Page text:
Other long-term liabilities$18,283,439$23,887,995$19,042,930$18,587,849$19,605,757
Total long-term liabilities$30,035,464$36,424,231$32,328,188$32,602,617$34,297,353
Total liabilities$37,499,424$45,775,586$39,288,795$38,653,519$41,326,849
Net assets20212020201920182017
Without donor restrictions$52,143,844$32,028,287$32,384,560$33,918,525$31,333,779
With donor restrictions$42,058,931$45,177,447$40,080,655$32,240,982$30,163,435
Net assets$94,202,775$77,205,734$72,465,215$66,159,507$61,497,214
Revenues and expenses
Total contributions$20,140,975$26,982,837$22,232,501$16,023,956$16,224,341
Program service revenue$25,546,985$24,604,533$24,448,560$23,789,019$23,136,764
Membership dues$0$0$0$0$0
Investment income$954,695$1,065,736$1,240,851$1,138,277$1,166,217
Other revenue$288,923($22,656)$490,048$596,947($73,951)
Total other revenue$26,790,603$25,647,613$26,179,459$25,524,243$24,229,030
Total revenue$46,931,578$52,630,450$48,411,960$41,548,199$40,453,371
Program services$28,179,508$28,212,000$25,538,838$24,869,022$25,816,210
Management and general$12,907,391$13,202,131$12,185,731$11,272,295$10,430,767
Total expenses$44,249,380$44,964,514$41,081,382$39,393,992$39,216,070
Change in net assets20212020201920182017
Surplus (deficit)$2,682,198$7,665,936$7,330,578$2,154,207$1,237,301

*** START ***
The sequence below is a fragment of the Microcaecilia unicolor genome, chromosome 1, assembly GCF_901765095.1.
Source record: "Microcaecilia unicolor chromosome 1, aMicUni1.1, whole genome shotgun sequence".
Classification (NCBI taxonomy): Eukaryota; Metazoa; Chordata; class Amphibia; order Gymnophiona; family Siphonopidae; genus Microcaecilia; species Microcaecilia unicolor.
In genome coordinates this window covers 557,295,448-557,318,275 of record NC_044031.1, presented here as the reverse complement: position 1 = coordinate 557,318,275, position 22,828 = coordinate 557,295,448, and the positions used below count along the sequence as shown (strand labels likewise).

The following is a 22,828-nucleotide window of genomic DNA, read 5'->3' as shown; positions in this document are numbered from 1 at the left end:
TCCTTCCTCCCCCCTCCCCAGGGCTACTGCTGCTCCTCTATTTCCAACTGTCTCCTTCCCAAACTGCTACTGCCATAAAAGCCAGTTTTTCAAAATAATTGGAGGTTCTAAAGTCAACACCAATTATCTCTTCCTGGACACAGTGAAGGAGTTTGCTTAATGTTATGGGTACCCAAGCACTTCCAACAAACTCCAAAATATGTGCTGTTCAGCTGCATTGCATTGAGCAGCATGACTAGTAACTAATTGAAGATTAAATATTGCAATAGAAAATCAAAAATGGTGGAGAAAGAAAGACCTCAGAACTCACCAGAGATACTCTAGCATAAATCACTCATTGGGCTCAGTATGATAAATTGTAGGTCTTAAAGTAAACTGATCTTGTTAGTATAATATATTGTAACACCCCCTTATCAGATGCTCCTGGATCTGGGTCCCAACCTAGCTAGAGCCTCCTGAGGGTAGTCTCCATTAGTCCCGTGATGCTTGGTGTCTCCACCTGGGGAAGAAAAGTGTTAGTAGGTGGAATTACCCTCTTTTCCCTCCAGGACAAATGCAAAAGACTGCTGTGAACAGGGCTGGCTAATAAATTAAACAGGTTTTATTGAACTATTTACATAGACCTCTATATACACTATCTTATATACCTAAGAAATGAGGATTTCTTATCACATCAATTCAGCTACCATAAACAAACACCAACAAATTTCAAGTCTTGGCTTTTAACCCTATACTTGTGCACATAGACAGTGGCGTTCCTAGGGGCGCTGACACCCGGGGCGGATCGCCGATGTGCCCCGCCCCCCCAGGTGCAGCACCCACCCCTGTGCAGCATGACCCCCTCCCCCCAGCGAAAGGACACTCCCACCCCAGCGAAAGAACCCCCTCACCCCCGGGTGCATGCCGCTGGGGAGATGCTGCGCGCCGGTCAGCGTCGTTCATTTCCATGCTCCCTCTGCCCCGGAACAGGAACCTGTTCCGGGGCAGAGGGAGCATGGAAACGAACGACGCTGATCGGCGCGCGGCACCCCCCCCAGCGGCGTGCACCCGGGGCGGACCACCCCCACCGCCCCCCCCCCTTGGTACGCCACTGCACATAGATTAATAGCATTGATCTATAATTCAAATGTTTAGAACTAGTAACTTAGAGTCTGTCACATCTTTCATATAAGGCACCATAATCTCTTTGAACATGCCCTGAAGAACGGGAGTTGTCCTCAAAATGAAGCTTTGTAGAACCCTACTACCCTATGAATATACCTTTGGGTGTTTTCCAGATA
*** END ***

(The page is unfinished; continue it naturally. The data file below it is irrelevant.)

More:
Other changes in net assets$0$0$0$0$0
Total change in net assets$2,682,198$7,665,936$7,330,578$2,154,207$1,237,301


Mark BaileyFormer President$586,818
Mark YarbroughPresident$287,666
Dale LarsonTreasurerVP Finance$187,776
Glenn KreiderProfessor$187,035
Robert RiggsSecretaryVP Operations$186,570
Kim TillVP Development$169,073
Greg HatteburgDean AlumniEnrollment Svc$158,814
Ron AllenProfessor$157,612
Drew WilliamsDirector of Housing$146,966
Anthony EvansBoard member$500
Brian FisherRegent$500

Compensation data as of: 6/30/2021

Response from ministry

No response has been provided by this ministry.

The information below was provided to MinistryWatch by the ministry itself. It was last updated 3/16/2023. To update the information below, please email: [email protected]


Dallas Theological Seminary was founded out of a desire to preserve the centrality of the Bible and its authority as the theological foundation for pastors and teachers to serve the Lord's church. Throughout the decades, DTS has pursued the goals of our founders by preparing God's servants for ministry that now encompasses the earth.